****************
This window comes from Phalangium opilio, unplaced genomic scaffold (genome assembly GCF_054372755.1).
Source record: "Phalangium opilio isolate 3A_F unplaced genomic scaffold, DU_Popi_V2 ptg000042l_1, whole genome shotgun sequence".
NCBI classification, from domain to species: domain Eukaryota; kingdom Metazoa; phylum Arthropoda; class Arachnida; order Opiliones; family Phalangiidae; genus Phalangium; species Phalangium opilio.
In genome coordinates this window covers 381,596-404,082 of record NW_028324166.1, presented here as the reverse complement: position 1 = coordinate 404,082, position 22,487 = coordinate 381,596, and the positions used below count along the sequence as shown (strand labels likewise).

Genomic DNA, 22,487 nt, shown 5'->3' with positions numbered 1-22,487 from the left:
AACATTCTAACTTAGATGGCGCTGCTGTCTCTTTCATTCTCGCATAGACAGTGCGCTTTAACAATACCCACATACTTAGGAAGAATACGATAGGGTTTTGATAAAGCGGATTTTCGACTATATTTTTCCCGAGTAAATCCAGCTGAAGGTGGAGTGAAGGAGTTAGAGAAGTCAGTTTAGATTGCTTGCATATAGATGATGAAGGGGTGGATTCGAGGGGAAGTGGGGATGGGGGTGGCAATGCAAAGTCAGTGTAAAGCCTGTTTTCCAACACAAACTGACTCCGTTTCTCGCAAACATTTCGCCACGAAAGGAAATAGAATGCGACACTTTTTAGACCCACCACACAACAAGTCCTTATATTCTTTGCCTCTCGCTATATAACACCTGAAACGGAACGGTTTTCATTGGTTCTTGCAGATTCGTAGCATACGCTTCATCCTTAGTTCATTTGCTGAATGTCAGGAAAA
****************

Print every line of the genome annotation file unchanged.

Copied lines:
This window comes from Phalangium opilio, unplaced genomic scaffold (genome assembly GCF_054372755.1).
Source record: "Phalangium opilio isolate 3A_F unplaced genomic scaffold, DU_Popi_V2 ptg000042l_1, whole genome shotgun sequence".
NCBI classification, from domain to species: domain Eukaryota; kingdom Metazoa; phylum Arthropoda; class Arachnida; order Opiliones; family Phalangiidae; genus Phalangium; species Phalangium opilio.
In genome coordinates this window covers 381,596-404,082 of record NW_028324166.1, presented here as the reverse complement: position 1 = coordinate 404,082, position 22,487 = coordinate 381,596, and the positions used below count along the sequence as shown (strand labels likewise).

Genomic DNA, 22,487 nt, shown 5'->3' with positions numbered 1-22,487 from the left:
AACATTCTAACTTAGATGGCGCTGCTGTCTCTTTCATTCTCGCATAGACAGTGCGCTTTAACAATACCCACATACTTAGGAAGAATACGATAGGGTTTTGATAAAGCGGATTTTCGACTATATTTTTCCCGAGTAAATCCAGCTGAAGGTGGAGTGAAGGAGTTAGAGAAGTCAGTTTAGATTGCTTGCATATAGATGATGAAGGGGTGGATTCGAGGGGAAGTGGGGATGGGGGTGGCAATGCAAAGTCAGTGTAAAGCCTGTTTTCCAACACAAACTGACTCCGTTTCTCGCAAACATTTCGCCACGAAAGGAAATAGAATGCGACACTTTTTAGACCCACCACACAACAAGTCCTTATATTCTTTGCCTCTCGCTATATAACACCTGAAACGGAACGGTTTTCATTGGTTCTTGCAGATTCGTAGCATACGCTTCATCCTTAGTTCATTTGCTGAATGTCAGGAAAA